FLINT, MI — The city says it won’t be forced to hydrovac despite the state’s threat to stop funding its service line replacement program.
Flint Mayor Karen Weaver said in a Nov. 5 press release that the city is within its legal rights to continue its ban on hydrovacing, an alternative form to digging traditionally.
“And we will continue to exercise that right,” Weaver stated. “The state is refusing to uphold its end of the agreement by refusing to pay.”
In a Nov. 1 letter from the state Attorney General’s Office, Flint was told its FAST Start replacement program would not be reimbursed until what the state claims are violations to $97 million settlement are resolved.
According to the letter, Flint is violating the settlement by its current excavation method and its failure to look for lead and galvanized water pipes.
In 2017, a $97 million fund was set up by the state in a settlement to reimburse the city after social groups demanded enough funding to replace the estimated 18,000 hazardous lead and galvanized steel pipes in Flint.
The price of digging up and burying a copper pipe increased from $77 to $1,800 after contractors were directed to dig 8- to 10-foot holes without a hydrovac, according to the attorney generals’ office letter.
The letter states this, along with the city’s current method of finding lead, is in violation of the settlement’s agreement and could leave hundreds of hazardous pipes underground and in use.
From 2016-17 the city used available information and a predictive model to find lead or galvanized pipes, which resulted in a 71 percent hit rate for finding hazardous pipes, according to the letter. The city’s current plan has dropped that hit rate to 20 percent this year.
The computer model uses data from the historic water cards, a home’s age, value, GPS coordinates, Census data, the data from last year’s replacements and data from any water testing that occurred at a home, to predict if a home has hazardous pipes.
The city stopped using the model because it has a 94 percent accuracy rate, Flint’s former service line replacement program manager, Alan Wong, previously said. The city wants 100 percent accuracy.
Wong worked for AECOM, a Los Angeles-based engineering firm contracted for $5 million to oversee FAST Start program in December, 2017.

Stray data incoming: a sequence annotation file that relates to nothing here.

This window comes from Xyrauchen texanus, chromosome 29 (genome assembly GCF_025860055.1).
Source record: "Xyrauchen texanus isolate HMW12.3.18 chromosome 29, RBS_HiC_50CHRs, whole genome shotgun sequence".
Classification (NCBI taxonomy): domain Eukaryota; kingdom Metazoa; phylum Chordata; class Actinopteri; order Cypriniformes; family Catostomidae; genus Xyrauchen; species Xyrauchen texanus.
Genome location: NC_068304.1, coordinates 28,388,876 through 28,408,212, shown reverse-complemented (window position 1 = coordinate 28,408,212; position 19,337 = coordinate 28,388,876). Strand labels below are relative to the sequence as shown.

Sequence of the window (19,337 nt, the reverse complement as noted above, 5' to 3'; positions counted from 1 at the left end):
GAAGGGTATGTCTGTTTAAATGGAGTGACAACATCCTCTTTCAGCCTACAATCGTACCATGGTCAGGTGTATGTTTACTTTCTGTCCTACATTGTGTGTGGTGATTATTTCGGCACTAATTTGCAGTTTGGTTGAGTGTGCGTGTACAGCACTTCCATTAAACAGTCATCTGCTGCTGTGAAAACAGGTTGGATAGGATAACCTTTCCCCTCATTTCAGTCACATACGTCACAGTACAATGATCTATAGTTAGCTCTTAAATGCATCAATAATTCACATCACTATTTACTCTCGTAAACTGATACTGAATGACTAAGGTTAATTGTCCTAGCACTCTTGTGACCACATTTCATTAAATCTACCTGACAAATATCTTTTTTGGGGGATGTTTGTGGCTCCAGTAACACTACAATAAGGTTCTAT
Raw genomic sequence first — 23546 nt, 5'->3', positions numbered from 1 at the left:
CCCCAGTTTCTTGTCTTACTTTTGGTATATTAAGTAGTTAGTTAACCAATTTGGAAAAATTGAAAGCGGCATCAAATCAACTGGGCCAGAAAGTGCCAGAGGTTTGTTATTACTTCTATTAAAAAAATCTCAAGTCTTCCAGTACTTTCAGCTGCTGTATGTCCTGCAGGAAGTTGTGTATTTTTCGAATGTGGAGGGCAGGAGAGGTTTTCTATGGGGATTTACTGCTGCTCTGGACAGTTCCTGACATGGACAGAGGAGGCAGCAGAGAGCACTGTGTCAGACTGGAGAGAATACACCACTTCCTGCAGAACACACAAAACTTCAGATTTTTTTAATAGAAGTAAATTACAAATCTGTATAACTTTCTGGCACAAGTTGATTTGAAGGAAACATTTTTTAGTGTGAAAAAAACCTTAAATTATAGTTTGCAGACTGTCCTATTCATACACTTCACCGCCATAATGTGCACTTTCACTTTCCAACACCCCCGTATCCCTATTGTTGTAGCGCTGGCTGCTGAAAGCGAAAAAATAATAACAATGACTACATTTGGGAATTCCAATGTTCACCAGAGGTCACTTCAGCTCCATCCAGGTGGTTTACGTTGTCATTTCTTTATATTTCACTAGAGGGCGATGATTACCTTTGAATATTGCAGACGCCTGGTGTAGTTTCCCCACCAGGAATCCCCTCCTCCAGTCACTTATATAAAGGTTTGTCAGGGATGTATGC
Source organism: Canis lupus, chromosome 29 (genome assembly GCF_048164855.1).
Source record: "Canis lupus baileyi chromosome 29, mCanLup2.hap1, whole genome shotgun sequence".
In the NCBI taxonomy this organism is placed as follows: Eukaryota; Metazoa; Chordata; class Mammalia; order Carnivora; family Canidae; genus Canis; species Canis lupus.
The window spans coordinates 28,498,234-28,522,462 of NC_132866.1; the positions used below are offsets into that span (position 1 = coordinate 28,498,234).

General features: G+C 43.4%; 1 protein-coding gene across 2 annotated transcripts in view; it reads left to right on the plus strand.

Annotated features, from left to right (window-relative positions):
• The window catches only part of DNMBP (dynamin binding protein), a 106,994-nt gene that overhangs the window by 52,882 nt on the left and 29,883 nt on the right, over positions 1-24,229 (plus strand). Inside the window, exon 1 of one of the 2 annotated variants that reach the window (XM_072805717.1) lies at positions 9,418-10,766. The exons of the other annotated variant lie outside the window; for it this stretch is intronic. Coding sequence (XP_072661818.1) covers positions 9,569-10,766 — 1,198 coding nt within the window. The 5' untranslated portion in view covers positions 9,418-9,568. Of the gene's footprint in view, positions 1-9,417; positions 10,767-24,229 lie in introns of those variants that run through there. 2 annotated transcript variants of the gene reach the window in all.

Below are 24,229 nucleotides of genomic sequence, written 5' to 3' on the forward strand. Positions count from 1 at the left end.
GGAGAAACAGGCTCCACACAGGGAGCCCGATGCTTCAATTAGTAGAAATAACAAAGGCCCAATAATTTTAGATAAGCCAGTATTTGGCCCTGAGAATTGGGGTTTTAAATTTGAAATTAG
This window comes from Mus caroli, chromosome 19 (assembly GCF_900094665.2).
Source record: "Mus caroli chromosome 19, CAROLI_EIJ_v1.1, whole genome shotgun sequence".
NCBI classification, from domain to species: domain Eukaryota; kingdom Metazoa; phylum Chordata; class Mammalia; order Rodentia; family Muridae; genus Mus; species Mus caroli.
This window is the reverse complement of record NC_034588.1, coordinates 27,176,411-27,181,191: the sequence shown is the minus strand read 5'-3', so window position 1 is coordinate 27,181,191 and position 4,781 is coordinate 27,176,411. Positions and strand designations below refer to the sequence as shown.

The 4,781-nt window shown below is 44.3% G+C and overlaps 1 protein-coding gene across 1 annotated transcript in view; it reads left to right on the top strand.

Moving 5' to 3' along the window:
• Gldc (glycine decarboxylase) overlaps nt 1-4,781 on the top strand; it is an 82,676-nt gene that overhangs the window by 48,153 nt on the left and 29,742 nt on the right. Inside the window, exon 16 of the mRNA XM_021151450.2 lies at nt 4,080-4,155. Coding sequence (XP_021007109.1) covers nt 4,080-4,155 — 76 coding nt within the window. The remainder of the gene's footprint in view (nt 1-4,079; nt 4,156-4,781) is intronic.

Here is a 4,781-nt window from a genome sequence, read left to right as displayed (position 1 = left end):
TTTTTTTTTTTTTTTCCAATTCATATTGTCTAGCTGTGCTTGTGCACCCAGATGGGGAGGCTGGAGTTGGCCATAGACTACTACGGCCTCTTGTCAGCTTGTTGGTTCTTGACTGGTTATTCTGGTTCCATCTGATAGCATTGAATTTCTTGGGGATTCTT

A spokesperson for AECOM said Wong no longer works for the engineering firm and the company couldn’t comment on why. The city didn’t respond to questions about Wong no longer managing its FAST Start program.
The attorney general’s office says the state won’t reimburse the city after Thursday, Nov. 1, for its service line replacement program unless it:
- Resumes hydrovac excavations
- Stops unnecessary digging of copper water pipes
- Uses all resources to identify where lead pipes are in the city
A hydrovac uses a high-pressure water and vacuum system to dig a hole. It’s a cost-effective tool Weaver banned contractors from using in June.
The ban was made shortly after Weaver expressed concern at a June Flint Water Interagency Coordinating Committee meeting that a hydrovac might miss spliced lines. So far, contractors have found seven spliced lines.
“Seven were missed, that we know of,” Weaver stated in a Nov. 5 city press release. “I really am having a hard time believing that the MDEQ does not get that I will not sacrifice any life, not one, for any amount of money.”
A spliced line is a lead or steel pipe that leaked and was patched using a “copper Band-Aid.” According to the city, the only way to be sure a spliced line isn’t missed is by digging 8- to 10-foot holes uncovering the pipe.
The settlement requires several inches of a water pipeline to be exposed on either side of the curb stop to identify the material of the lines.
Hydrovacing is just another means of digging that hole, it’s just less expensive.
The letter also states the city has submitted several invoices for reimbursements that were incomplete, involve duplicate costs or are not covered under the settlement agreement.
Communication of these concerns were made to Wong nearly daily, according to the letter.
Wong, Flint program manager for AECOM, previously testified the city doesn’t prioritize which homes are assigned to water pipe replacement contractors.
The city’s current method for finding hazardous pipes caused social groups in the settlement to seek a court order to enforce the settlement’s central agreement – prioritizing the removal of lead pipes. The court hasn’t ruled on the request.
Factors like a list of homes with active water accounts, maps and historic water cards are used to assign 3,000 homes to each pipe-replacement contractor, Wong stated.
Over 140,000 historic water cards were discovered two years ago and over 95,000 of them were digitized free of charge by Captricity, a paper-to-digital processing company.
A statistical analysis submitted to the court shows this year’s method finds lead at a worse rate than randomly picking a home for the work. The current method’s 20 percent success rate for finding lead contrasts with last year’s success rate of 80 percent.
Last year, FAST Start was able to replace about 6,200 hazardous water pipes and check over 8,000 homes. This was done by utilizing a computer model built by researchers to plan which homes had a higher risk of having lead pipes and should be checked first.
The model estimates that more than half of the remaining 9,157 digs required by the settlement will uncover hazardous pipes.
The letter states the city has until Nov. 15 to meet with state authorities to discuss the alleged violations.